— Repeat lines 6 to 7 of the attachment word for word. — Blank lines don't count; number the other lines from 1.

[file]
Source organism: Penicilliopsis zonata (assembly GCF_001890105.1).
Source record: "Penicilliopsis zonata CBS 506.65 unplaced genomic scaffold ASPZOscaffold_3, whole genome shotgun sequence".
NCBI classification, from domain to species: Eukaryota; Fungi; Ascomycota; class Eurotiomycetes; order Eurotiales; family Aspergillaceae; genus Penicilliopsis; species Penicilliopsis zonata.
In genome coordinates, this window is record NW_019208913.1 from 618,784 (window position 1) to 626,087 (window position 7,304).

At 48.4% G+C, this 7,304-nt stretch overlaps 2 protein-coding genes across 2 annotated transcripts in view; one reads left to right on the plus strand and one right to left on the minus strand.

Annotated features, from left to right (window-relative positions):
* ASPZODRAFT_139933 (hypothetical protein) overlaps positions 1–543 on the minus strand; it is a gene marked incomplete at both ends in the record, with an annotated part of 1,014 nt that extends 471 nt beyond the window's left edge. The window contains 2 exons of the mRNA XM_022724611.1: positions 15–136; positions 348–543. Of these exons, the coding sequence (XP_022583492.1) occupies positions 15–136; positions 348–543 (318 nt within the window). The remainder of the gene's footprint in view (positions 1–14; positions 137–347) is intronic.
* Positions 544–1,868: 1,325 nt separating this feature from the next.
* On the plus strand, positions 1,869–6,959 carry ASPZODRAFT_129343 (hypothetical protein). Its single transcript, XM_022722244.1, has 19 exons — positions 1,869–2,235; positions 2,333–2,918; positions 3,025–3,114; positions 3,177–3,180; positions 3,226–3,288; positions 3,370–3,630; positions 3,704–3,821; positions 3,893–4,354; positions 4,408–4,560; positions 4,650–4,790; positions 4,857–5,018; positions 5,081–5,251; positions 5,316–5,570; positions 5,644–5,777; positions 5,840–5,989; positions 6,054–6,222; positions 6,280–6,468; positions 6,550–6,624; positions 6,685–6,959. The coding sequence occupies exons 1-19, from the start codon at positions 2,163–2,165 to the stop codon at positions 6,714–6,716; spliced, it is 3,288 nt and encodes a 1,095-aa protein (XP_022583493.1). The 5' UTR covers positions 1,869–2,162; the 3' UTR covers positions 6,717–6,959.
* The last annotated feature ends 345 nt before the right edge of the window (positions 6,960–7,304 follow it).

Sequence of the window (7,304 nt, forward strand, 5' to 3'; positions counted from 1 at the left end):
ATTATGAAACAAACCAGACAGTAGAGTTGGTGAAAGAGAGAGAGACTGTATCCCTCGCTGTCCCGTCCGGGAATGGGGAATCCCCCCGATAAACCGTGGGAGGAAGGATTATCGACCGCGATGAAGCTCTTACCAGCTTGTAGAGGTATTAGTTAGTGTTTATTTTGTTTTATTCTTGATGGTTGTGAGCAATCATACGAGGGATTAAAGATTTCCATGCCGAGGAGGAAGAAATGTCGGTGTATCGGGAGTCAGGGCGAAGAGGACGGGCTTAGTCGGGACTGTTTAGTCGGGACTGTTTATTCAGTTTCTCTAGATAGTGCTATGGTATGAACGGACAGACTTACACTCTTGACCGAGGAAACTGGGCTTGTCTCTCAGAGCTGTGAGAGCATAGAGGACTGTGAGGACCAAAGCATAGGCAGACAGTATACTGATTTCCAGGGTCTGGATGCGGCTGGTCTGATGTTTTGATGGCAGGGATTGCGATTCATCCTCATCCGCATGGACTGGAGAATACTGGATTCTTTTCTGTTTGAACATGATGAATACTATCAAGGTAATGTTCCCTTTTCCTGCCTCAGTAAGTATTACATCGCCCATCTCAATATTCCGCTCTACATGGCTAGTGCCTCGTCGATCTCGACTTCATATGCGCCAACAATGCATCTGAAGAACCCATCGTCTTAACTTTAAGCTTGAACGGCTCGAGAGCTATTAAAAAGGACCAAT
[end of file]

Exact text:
Annotated features, from left to right (window-relative positions):
* ASPZODRAFT_139933 (hypothetical protein) overlaps positions 1–543 on the minus strand; it is a gene marked incomplete at both ends in the record, with an annotated part of 1,014 nt that extends 471 nt beyond the window's left edge. The window contains 2 exons of the mRNA XM_022724611.1: positions 15–136; positions 348–543. Of these exons, the coding sequence (XP_022583492.1) occupies positions 15–136; positions 348–543 (318 nt within the window). The remainder of the gene's footprint in view (positions 1–14; positions 137–347) is intronic.